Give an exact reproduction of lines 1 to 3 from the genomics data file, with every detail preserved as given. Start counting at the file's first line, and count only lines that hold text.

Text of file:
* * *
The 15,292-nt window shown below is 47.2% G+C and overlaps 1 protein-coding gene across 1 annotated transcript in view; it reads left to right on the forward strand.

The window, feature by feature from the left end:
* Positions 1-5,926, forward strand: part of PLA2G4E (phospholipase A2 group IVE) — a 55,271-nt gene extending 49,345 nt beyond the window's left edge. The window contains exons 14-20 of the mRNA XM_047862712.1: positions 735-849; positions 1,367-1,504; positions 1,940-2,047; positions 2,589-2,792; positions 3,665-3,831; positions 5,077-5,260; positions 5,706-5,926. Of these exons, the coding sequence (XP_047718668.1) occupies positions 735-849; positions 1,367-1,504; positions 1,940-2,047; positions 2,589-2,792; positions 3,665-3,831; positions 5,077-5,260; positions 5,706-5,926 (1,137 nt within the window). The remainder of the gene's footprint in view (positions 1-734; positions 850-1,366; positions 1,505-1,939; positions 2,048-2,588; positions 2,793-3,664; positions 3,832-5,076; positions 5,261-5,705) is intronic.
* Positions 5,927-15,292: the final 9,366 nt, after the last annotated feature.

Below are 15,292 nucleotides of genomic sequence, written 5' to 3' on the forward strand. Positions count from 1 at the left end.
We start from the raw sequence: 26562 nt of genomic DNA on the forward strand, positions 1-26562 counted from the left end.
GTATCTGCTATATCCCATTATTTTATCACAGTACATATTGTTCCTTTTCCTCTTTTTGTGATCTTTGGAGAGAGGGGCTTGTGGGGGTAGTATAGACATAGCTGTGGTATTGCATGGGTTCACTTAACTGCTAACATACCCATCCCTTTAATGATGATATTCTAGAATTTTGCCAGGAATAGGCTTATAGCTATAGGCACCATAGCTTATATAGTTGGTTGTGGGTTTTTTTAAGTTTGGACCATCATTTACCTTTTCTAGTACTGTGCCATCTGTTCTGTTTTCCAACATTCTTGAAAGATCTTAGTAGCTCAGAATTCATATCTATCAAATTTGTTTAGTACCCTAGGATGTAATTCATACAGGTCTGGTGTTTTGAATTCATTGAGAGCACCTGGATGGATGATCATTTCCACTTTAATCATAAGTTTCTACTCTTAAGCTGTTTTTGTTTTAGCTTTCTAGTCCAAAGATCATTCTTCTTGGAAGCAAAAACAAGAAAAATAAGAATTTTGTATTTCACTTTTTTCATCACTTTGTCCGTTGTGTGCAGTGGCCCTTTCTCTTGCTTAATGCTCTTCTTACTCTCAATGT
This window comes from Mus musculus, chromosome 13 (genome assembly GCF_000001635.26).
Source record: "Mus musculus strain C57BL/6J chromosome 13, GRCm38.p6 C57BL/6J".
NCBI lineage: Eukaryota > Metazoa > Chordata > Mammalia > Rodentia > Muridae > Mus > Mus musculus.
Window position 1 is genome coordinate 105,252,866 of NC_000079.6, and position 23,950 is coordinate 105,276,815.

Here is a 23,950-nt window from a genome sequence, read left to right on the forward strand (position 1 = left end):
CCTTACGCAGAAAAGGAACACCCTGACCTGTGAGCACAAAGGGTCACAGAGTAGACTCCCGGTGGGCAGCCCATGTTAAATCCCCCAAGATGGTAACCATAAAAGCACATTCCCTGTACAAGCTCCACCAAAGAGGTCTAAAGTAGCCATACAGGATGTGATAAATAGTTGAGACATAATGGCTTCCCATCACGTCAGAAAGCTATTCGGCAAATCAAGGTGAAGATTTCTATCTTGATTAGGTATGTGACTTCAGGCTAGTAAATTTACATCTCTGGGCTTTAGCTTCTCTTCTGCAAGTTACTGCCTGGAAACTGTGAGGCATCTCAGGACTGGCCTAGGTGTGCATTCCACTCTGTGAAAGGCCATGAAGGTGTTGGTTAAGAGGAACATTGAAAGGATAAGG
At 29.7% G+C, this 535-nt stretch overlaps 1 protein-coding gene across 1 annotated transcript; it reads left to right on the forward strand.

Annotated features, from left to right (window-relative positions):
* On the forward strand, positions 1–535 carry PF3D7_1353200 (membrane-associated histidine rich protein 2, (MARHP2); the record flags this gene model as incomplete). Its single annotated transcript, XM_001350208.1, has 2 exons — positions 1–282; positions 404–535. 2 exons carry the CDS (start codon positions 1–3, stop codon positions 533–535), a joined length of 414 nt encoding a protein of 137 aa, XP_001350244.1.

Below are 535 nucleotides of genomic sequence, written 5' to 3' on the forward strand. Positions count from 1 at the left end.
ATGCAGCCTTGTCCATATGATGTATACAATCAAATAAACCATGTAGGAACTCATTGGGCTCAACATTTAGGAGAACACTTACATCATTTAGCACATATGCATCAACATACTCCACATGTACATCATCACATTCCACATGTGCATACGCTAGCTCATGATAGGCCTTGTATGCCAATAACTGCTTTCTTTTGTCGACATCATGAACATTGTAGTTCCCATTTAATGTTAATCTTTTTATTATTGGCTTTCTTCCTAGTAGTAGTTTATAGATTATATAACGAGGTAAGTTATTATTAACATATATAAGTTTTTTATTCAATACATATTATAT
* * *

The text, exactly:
The 15,292-nt window shown below is 47.2% G+C and overlaps 1 protein-coding gene across 1 annotated transcript in view; it reads left to right on the forward strand.

The window, feature by feature from the left end:
* Positions 1-5,926, forward strand: part of PLA2G4E (phospholipase A2 group IVE) — a 55,271-nt gene extending 49,345 nt beyond the window's left edge. The window contains exons 14-20 of the mRNA XM_047862712.1: positions 735-849; positions 1,367-1,504; positions 1,940-2,047; positions 2,589-2,792; positions 3,665-3,831; positions 5,077-5,260; positions 5,706-5,926. Of these exons, the coding sequence (XP_047718668.1) occupies positions 735-849; positions 1,367-1,504; positions 1,940-2,047; positions 2,589-2,792; positions 3,665-3,831; positions 5,077-5,260; positions 5,706-5,926 (1,137 nt within the window). The remainder of the gene's footprint in view (positions 1-734; positions 850-1,366; positions 1,505-1,939; positions 2,048-2,588; positions 2,793-3,664; positions 3,832-5,076; positions 5,261-5,705) is intronic.